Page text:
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The Impact Of Intra Household Balance Of Power On Expenditure Pattern: The Australian Evidence

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  • PUSHKAR MAITRA
  • RANJAN RAY

Abstract

The collective approach to household behaviour models the household utility function as the weighted average of the utilities of the individual members of the household. These weights, which measure the relative bargaining power of males and females within the household, are generally regarded as fixed and exogenous. The paper extends the collective approach and estimates a model where the weights are endogenously determined. The novelty of the analysis lies in the simultaneous equations estimation of the bargaining power and the budget share equation that allow for the endogeneity of the power variable in the examination of its impact on the budget share of the various items. The estimation is conducted using data from the 1998-99 Australian Household Expenditure Survey data set. The relative bargaining power of males and females have statistically significant effects on household expenditure patterns. The analysis reveals some interesting non-monotonic relationships between relative power and budget shares that vary a great deal between commodities. Copyright Blackwell Publishing Ltd/ University of Adelaide and Flinders University 2005..

Suggested Citation

  • Pushkar Maitra & Ranjan Ray, 2005. "The Impact Of Intra Household Balance Of Power On Expenditure Pattern: The Australian Evidence ," Australian Economic Papers, Wiley Blackwell, vol. 44(1), pages 15-29, March.
  • Handle: RePEc:bla:ausecp:v:44:y:2005:i:1:p:15-29
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    References listed on IDEAS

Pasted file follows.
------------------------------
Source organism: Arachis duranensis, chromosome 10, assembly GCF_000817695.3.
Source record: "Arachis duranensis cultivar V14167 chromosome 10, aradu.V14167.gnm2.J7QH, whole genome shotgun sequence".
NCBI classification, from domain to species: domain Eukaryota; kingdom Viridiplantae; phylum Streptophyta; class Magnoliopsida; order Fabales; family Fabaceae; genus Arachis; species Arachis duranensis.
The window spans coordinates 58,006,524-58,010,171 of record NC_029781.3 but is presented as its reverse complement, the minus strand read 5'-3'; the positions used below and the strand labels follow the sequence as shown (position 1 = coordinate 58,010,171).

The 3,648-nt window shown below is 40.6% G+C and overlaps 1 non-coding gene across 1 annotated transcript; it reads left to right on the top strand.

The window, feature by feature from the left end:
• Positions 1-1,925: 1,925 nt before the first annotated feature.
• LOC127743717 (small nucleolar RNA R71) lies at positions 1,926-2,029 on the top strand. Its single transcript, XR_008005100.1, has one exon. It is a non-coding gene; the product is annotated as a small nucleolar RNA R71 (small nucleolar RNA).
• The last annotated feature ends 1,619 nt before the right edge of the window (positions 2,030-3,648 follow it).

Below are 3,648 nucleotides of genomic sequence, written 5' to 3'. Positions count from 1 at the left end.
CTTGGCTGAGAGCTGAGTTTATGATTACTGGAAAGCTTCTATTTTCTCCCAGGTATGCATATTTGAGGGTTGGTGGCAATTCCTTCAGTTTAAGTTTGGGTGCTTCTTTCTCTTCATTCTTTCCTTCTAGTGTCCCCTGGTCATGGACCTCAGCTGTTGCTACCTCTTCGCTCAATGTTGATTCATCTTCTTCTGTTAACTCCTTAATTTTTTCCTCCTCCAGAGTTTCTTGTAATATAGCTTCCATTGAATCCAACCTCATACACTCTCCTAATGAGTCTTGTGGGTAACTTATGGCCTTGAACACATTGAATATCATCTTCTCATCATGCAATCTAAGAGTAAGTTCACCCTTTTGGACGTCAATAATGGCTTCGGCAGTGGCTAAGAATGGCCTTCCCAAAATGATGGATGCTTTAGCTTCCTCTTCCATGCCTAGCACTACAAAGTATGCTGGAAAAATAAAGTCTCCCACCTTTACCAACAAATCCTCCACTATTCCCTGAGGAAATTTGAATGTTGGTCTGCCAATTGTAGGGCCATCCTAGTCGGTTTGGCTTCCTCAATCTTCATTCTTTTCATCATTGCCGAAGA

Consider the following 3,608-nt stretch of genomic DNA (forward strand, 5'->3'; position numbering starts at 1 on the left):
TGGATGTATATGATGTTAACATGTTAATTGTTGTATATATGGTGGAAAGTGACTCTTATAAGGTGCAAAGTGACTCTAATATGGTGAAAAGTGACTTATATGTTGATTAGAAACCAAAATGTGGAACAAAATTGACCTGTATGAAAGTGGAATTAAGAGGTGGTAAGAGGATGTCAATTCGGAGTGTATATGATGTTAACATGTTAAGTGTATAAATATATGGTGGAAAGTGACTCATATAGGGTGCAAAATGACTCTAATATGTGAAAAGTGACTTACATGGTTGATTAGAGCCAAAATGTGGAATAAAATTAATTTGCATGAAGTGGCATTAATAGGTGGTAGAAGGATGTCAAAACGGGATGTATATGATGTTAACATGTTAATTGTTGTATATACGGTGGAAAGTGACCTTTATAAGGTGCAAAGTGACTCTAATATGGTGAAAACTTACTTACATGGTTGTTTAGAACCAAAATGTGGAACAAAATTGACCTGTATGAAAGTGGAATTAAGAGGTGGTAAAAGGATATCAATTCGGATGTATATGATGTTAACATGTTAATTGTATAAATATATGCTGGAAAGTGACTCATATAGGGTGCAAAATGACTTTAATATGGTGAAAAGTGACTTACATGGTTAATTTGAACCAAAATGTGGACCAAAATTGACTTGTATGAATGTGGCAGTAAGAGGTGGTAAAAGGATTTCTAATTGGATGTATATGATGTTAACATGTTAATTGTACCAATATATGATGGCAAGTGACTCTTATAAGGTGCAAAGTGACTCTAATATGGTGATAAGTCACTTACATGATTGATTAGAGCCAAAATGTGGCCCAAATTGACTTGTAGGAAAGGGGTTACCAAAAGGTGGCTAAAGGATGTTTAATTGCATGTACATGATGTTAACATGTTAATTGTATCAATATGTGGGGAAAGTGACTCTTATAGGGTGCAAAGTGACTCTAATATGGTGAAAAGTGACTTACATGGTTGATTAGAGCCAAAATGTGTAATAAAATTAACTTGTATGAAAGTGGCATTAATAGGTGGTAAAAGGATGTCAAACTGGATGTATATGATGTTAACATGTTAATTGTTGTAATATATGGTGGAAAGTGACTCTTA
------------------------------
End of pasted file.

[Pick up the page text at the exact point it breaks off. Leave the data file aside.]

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    1. Kaushik Basu, 2006. "Gender and Say: a Model of Household Behaviour with Endogenously Determined Balance of Power," Economic Journal, Royal Economic Society, vol. 116(511), pages 558-580, April.
    2. Koolwal, Gayatri & Ray, Ranjan, 2002. "Estimating the endogenously determined intrahousehold balance of power and its impact on expenditure pattern : evidence from Nepal," Policy Research Working Paper Series 2814, The World Bank.
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    Cited by:

    1. Laura Romeu Gordo & Andreas Motel-Klingebiel & Susanne Wurm, 2009. "SOEP as a Source for Research on Ageing: Issues, Measures and Possibilities for Improvement," SOEPpapers on Multidisciplinary Panel Data Research 173, DIW Berlin, The German Socio-Economic Panel (SOEP).
    2. Yusuke Kamiya, 2010. "Endogenous Women's Autonomy and the Use of Reproductive Health Services: Empirical Evidence from Tajikistan," OSIPP Discussion Paper 10E010, Osaka School of International Public Policy, Osaka University.
    3. Swaminathan, Hema & Salcedo Du Bois, Rodrigo & Findeis, Jill L., 2010. "Impact of Access to Credit on Labor Allocation Patterns in Malawi," World Development, Elsevier, vol. 38(4), pages 555-566, April.

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